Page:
Freamon, Bodie, and Zenobia’s statements cut straight to the heart of The Wire’s overarching theme: Individuals are trapped in a complex “cycle of harm” where social problems of inequality, crime, and violence are constantly reinforced. The Wire was a television drama that ran on HBO from 2002 through 2008, created by David Simon. The show focuses on the narcotics scene in Baltimore through the perspective of different stakeholders and residents of the city. The Wire highlights how self-perpetuating, interconnected, and broken social institutions act in concert to limit individual opportunity. These institutions squash attempts at reform by punishing good ideas and reinforcing the status quo. The Wire’s characters are all trapped in this cycle of harm. No matter how desperately individuals want to make change, the house always wins, and attempts to reform institutions often do more harm than good. This paper will discuss three specific institutions that play central roles in The Wire: The family unit, the War on Drugs, and the public-school systems. Each section will focus particularly on how past efforts at reform have contributed to institutional failure. David Simon’s critique of each institution and The Wire’s relevant lessons are also examined. Ultimately, this paper recognizes that because society’s failing institutions are inextricably linked, efforts at reform must target structural problems, in order to effect genuine change.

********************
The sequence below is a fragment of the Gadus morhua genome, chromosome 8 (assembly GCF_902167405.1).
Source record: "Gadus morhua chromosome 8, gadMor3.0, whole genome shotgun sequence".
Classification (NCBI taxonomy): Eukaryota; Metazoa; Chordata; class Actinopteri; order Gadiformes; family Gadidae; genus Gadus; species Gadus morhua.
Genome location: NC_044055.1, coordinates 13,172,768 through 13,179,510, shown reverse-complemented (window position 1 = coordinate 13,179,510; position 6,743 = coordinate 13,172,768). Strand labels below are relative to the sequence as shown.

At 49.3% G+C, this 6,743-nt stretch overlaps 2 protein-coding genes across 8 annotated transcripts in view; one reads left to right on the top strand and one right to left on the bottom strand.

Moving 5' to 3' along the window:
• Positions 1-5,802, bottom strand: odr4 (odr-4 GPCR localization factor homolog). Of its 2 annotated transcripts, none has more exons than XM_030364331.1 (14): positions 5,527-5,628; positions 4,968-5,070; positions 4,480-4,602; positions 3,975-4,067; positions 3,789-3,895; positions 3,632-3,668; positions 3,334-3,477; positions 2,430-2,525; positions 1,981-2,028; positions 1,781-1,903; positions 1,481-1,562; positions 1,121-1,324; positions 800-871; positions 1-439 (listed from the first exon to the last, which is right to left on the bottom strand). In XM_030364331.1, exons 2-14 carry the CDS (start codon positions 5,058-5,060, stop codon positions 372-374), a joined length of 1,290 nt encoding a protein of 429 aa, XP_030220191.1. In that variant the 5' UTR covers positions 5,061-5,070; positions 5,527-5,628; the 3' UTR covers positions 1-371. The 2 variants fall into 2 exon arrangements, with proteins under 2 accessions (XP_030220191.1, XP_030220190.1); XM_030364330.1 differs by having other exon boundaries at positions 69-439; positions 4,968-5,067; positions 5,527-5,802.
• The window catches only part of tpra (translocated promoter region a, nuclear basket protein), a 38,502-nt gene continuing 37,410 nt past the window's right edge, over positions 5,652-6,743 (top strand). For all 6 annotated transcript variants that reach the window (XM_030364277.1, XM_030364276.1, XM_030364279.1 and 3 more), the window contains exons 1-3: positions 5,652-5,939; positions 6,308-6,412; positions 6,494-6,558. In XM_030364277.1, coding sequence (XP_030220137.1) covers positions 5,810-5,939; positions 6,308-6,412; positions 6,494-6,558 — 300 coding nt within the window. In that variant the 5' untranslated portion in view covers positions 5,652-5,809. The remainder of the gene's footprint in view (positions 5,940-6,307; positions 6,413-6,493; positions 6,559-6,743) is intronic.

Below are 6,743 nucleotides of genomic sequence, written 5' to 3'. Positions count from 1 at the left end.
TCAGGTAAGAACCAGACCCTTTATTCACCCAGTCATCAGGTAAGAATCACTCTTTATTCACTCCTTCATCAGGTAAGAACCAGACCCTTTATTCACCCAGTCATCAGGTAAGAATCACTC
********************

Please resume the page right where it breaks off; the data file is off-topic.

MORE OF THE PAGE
Zachary E. Shapiro, Elizabeth Curran, and Rachel C.K. Hutchinson,
Cycles of Failure: The War on Family, The War on Drugs, and The War on Schools Through HBO’s The Wire,
25 Wash. & Lee J. Civ. Rts. & Soc. Just. 183
Available at: https://scholarlycommons.law.wlu.edu/crsj/vol25/iss1/7